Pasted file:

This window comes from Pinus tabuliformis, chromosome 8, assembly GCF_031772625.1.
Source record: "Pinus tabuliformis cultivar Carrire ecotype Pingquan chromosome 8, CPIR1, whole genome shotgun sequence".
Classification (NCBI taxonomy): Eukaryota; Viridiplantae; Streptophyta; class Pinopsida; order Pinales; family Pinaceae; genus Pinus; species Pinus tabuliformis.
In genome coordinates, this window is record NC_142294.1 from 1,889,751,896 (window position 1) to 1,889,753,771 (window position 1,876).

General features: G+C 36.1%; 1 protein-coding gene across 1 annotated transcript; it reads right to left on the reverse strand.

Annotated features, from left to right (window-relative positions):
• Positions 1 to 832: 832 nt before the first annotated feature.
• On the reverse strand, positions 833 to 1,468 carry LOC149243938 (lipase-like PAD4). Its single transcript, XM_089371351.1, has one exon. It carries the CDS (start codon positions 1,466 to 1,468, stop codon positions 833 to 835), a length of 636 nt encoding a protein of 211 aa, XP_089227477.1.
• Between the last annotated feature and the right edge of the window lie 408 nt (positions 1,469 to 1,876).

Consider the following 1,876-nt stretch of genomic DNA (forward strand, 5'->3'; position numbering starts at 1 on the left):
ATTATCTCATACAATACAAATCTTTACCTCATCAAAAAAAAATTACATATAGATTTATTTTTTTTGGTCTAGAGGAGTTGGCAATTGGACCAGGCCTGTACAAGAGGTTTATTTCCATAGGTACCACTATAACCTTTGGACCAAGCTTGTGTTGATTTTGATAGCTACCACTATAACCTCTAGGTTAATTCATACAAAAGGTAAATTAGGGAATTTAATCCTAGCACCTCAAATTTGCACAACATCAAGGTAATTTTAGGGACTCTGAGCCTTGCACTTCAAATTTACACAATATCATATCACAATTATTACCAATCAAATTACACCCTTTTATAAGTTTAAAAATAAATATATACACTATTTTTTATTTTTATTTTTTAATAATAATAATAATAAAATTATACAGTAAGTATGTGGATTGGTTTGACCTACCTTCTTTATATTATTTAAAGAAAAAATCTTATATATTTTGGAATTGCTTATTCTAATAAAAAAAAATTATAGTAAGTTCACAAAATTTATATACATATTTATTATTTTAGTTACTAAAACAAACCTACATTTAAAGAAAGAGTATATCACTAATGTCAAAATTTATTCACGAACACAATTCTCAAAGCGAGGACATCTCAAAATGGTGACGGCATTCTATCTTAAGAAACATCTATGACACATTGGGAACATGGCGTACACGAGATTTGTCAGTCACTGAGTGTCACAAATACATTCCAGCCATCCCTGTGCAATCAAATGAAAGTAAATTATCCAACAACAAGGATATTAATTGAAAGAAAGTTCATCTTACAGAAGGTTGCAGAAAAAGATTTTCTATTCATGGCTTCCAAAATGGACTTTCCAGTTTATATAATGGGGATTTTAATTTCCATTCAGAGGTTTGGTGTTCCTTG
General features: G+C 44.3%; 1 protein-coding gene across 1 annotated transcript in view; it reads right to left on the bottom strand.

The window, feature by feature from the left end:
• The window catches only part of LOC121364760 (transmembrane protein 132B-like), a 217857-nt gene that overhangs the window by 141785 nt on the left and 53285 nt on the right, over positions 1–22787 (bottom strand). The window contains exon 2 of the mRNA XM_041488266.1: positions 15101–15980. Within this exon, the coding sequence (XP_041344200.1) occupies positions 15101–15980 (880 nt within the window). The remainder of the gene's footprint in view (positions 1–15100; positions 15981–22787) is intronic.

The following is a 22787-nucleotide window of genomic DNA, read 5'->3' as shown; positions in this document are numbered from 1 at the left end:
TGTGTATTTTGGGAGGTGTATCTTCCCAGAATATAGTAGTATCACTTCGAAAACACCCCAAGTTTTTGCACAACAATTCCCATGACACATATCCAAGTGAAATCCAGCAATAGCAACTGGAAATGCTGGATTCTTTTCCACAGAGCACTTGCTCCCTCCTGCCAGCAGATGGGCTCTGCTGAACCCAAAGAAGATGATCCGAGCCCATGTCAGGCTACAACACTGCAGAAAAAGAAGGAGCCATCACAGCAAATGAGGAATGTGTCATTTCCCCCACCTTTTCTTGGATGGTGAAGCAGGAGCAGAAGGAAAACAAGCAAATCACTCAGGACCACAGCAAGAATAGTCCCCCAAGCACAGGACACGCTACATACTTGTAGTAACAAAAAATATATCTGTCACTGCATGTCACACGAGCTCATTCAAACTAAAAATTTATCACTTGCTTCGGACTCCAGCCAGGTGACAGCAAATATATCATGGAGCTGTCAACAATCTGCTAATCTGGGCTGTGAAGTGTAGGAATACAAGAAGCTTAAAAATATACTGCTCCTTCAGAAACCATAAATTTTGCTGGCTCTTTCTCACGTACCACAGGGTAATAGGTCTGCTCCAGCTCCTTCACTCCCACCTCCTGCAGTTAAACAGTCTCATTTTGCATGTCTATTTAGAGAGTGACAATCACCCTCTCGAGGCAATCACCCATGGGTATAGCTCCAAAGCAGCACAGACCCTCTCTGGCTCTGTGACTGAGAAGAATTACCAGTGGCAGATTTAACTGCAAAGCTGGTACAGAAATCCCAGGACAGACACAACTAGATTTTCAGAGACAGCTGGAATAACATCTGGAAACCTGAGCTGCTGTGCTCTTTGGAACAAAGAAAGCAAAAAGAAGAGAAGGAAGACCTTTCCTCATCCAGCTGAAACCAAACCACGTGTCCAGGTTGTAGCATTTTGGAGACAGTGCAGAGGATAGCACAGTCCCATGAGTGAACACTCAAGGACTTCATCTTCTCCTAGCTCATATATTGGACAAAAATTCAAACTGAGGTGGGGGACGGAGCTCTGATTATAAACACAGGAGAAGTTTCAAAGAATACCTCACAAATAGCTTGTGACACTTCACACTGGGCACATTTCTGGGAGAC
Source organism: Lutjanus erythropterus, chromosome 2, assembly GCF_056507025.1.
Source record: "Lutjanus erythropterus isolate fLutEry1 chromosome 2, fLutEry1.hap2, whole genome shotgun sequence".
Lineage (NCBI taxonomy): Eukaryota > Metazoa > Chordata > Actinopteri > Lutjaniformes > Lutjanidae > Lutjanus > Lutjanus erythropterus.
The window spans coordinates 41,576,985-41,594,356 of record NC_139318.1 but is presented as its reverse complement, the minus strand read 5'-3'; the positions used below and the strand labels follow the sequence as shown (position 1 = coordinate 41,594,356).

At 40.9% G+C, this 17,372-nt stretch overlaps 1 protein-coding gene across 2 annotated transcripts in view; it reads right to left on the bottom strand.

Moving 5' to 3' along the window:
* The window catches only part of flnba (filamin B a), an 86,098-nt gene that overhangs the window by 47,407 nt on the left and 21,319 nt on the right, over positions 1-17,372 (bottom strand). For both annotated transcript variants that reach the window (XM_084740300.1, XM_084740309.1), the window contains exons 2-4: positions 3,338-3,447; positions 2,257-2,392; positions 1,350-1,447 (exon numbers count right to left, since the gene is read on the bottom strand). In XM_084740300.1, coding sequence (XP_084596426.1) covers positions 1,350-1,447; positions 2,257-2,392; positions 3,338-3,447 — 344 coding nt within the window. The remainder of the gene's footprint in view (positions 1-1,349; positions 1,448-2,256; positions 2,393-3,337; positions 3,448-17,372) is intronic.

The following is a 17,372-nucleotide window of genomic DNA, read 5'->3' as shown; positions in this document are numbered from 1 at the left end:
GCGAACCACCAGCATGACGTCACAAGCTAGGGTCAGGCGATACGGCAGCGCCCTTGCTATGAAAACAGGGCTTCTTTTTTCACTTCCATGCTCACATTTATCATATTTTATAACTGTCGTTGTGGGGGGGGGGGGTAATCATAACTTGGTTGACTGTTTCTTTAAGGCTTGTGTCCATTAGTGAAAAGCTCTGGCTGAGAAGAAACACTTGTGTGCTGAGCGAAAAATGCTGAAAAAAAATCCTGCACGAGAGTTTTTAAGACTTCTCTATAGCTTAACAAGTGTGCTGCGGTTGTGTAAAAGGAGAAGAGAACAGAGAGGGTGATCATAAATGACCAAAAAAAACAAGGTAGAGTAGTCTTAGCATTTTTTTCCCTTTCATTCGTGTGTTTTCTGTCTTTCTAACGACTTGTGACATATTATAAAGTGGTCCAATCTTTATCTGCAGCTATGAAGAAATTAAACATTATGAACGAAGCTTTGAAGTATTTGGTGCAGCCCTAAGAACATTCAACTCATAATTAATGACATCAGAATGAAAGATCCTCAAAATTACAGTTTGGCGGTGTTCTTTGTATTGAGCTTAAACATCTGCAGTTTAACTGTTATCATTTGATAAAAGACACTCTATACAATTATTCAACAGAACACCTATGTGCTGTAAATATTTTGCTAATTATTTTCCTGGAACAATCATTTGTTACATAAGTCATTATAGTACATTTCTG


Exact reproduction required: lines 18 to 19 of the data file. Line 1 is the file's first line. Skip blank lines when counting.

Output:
Source record: "Lutjanus erythropterus isolate fLutEry1 chromosome 2, fLutEry1.hap2, whole genome shotgun sequence".
Lineage (NCBI taxonomy): Eukaryota > Metazoa > Chordata > Actinopteri > Lutjaniformes > Lutjanidae > Lutjanus > Lutjanus erythropterus.